May 15 is Global Accessibility Awareness Day (GAAD), so it’s the perfect time to share some tips on designing accessible experiences.
Lately the question we’ve received most on that front is whether it’s possible to make a YouTube video accessible, and if so, how? To put a finer point on it, we’re talking about embedding an accessible YouTube video and the YouTube player on a website.
David Berman demonstrates five reasons why we should care about digital accessibility. For a version of this video with audio description, visit wcag2.com
Not too long ago the answer was a sad “No,” but now I’m pleased that we can say “Yes… if you follow a careful recipe.” Here’s a DIY recipe based on the same procedure my team uses for our clients.
You’ll understand the recipe more easily if you understand the challenge: we not only have to make the video itself accessible (with transcripts, captions, and/or descriptive video); we also have to make sure the player itself has accessible controls.
Youtube.com itself is, unfortunately, not a sufficiently accessible website (for example, it fails the Focus Visible criterion), so sending audience members there for an accessible alternative won’t work.
Instead our plan is to embed an accessible video in an accessible configuration of the YouTube player, directly within your web page–all this to comply with the pertinent Level A criteria of WCAG 2.0 (1.2.1, 1.2.2, 1.2.3, 2.1.1, 2.1.2) and perhaps also Level AA criteria as well (1.2.4, 1.2.5). If you’re striving for Ontario’s AODA compliance, consider that AODA currently exempts 1.2.4 and 1.2.5.
Step 1: Solving the keyboard navigation challenge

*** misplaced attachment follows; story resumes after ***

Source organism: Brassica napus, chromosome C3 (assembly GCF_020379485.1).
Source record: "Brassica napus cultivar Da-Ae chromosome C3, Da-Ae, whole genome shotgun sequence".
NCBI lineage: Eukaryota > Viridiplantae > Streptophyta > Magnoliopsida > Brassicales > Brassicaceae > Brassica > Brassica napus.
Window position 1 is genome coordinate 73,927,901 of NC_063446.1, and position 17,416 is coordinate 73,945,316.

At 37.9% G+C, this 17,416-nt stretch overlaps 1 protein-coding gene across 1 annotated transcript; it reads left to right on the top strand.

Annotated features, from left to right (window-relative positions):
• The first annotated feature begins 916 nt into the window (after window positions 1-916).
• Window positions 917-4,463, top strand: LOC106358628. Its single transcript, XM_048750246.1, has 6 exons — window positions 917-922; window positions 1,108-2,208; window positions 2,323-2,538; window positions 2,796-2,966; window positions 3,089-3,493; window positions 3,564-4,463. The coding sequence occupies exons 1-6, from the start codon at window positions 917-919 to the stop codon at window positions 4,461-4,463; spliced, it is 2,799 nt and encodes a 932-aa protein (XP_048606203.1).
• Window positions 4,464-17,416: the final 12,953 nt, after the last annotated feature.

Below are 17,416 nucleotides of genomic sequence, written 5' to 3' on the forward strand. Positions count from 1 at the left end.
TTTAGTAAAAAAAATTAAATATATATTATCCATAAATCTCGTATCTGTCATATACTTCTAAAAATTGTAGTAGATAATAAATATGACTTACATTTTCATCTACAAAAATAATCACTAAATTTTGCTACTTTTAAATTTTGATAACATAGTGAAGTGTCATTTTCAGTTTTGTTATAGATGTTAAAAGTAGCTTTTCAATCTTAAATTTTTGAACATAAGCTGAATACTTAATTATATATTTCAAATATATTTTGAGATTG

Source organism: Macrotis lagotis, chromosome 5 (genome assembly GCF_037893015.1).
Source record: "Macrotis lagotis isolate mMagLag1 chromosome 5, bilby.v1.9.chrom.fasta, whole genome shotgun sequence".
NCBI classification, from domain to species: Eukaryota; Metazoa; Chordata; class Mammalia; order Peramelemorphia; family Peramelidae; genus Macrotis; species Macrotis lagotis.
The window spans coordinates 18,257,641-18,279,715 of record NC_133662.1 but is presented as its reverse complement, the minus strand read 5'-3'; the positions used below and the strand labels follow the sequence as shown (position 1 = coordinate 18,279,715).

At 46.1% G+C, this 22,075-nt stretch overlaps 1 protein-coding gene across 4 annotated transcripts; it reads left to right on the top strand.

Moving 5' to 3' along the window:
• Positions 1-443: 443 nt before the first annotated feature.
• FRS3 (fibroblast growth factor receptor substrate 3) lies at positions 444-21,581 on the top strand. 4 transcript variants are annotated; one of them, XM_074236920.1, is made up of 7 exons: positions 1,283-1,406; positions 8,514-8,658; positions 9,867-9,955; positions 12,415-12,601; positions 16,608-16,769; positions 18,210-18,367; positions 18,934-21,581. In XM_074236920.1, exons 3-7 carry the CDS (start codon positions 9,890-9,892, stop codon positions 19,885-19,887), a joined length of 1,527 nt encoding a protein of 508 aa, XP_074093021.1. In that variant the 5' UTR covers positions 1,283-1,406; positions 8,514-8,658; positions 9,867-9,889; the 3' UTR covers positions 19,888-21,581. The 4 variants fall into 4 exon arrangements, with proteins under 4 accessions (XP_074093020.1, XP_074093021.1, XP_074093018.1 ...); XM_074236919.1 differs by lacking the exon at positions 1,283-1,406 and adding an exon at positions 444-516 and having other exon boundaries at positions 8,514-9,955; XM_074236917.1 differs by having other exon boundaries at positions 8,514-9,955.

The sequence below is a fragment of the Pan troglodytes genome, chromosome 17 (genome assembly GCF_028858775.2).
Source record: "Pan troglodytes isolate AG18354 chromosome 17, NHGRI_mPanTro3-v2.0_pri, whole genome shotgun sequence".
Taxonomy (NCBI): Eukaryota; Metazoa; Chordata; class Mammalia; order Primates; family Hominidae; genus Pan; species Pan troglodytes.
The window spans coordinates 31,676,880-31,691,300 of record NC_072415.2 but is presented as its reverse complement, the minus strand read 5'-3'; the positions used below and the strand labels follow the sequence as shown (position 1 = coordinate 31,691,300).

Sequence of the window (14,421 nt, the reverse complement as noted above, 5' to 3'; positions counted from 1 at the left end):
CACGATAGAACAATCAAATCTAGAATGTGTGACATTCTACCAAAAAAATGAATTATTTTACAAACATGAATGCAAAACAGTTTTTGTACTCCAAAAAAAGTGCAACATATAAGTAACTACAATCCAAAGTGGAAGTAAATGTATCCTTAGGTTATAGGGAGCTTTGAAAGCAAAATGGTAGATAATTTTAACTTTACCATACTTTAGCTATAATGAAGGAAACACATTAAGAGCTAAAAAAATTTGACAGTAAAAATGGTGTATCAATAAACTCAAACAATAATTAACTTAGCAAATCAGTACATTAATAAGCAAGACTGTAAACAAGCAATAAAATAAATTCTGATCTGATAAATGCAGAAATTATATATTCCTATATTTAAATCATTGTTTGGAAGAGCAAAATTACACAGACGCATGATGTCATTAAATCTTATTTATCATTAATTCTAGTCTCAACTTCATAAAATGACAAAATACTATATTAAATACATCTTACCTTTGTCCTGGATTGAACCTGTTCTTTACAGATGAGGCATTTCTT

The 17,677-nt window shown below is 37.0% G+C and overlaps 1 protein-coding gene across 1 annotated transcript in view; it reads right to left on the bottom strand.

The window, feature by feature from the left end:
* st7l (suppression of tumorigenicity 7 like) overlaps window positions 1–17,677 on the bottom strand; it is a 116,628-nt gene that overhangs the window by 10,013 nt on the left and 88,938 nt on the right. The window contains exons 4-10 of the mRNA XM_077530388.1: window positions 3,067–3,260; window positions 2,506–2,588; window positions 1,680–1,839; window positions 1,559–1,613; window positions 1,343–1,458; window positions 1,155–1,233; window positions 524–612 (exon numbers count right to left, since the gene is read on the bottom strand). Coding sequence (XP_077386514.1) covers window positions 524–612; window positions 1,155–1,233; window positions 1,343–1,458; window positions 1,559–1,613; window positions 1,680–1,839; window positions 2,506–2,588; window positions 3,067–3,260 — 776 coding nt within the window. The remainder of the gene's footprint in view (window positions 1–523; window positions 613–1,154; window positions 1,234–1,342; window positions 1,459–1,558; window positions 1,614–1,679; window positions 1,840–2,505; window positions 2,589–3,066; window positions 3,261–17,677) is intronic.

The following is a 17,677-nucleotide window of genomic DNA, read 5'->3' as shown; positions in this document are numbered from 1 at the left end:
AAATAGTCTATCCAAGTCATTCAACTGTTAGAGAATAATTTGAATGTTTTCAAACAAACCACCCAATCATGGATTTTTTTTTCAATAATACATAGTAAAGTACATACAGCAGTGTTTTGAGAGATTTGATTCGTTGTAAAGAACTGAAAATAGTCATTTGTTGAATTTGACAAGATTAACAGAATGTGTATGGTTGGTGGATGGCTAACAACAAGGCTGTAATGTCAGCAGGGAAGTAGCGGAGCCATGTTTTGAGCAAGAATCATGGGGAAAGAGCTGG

YouTube offers several versions of its embeddable player, including an HTML5 version and a Flash version. The Flash version is not accessible for people who must use a keyboard to navigate (it fails both the Keyboard rule and the Keyboard Trap rule on all major browsers). However, the HTML5 version is accessible.
Conveniently, the HTML5 player is automatically used on Android and iOS devices. For other devices however, we need to force its use by following these three steps:
1. Upload your video as an mp4 file, no other format (if it’s already online, download it as mp4, then reupload)
2. Change the HTML code that embeds the player from src=”//www.youtube.com/embed/VIRx3RJzbZg” to src=”//www.youtube.com/embed/VIRx3RJzbZg?html5=1″ (swapping in the unique code that YouTube supplies for your video)
3. Because there are some situations where Internet Explorer and Firefox will still fail to load the HTML5 player, add this audience-readable sentence, in a small type size, immediately preceding the first video on each web page that contains video(s): “For a fully keyboard-accessible alternative to this video, view it in Chrome or on any Android or iOS device, view it in Firefox with the YouTube ALL HTML5 add-on installed, or disable Flash in Internet Explorer.”
Step 2: Making excellent captions, the easy way
YouTube has the magical ability to automatically generate fairly accurate captions for uploaded videos, saving you much effort and drudgery. However, these automatic captions are never good enough, and sometimes quite bad if there are multiple speakers or background noise.
We’ll start with what YouTube provides, then improve upon it manually.
1. Upload your finished video (never start captioning until the video is final!) to your YouTube channel. Set it to Private (as we don’t want to share it with the world yet), then wait several hours for YouTube to generate its captions. The longer the video, the longer it takes.